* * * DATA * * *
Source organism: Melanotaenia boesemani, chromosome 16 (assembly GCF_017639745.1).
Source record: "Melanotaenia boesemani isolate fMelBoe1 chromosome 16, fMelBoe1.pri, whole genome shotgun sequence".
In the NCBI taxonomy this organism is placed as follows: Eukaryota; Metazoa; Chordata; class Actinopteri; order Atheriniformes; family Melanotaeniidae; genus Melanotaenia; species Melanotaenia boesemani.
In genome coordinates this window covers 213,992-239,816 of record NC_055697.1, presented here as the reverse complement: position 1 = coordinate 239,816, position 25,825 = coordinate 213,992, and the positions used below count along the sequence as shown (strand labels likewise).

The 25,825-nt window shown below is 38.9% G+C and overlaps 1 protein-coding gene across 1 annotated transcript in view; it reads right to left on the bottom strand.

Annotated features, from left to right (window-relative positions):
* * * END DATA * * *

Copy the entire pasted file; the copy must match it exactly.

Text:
Source organism: Melanotaenia boesemani, chromosome 16 (assembly GCF_017639745.1).
Source record: "Melanotaenia boesemani isolate fMelBoe1 chromosome 16, fMelBoe1.pri, whole genome shotgun sequence".
In the NCBI taxonomy this organism is placed as follows: Eukaryota; Metazoa; Chordata; class Actinopteri; order Atheriniformes; family Melanotaeniidae; genus Melanotaenia; species Melanotaenia boesemani.
In genome coordinates this window covers 213,992-239,816 of record NC_055697.1, presented here as the reverse complement: position 1 = coordinate 239,816, position 25,825 = coordinate 213,992, and the positions used below count along the sequence as shown (strand labels likewise).

The 25,825-nt window shown below is 38.9% G+C and overlaps 1 protein-coding gene across 1 annotated transcript in view; it reads right to left on the bottom strand.

Annotated features, from left to right (window-relative positions):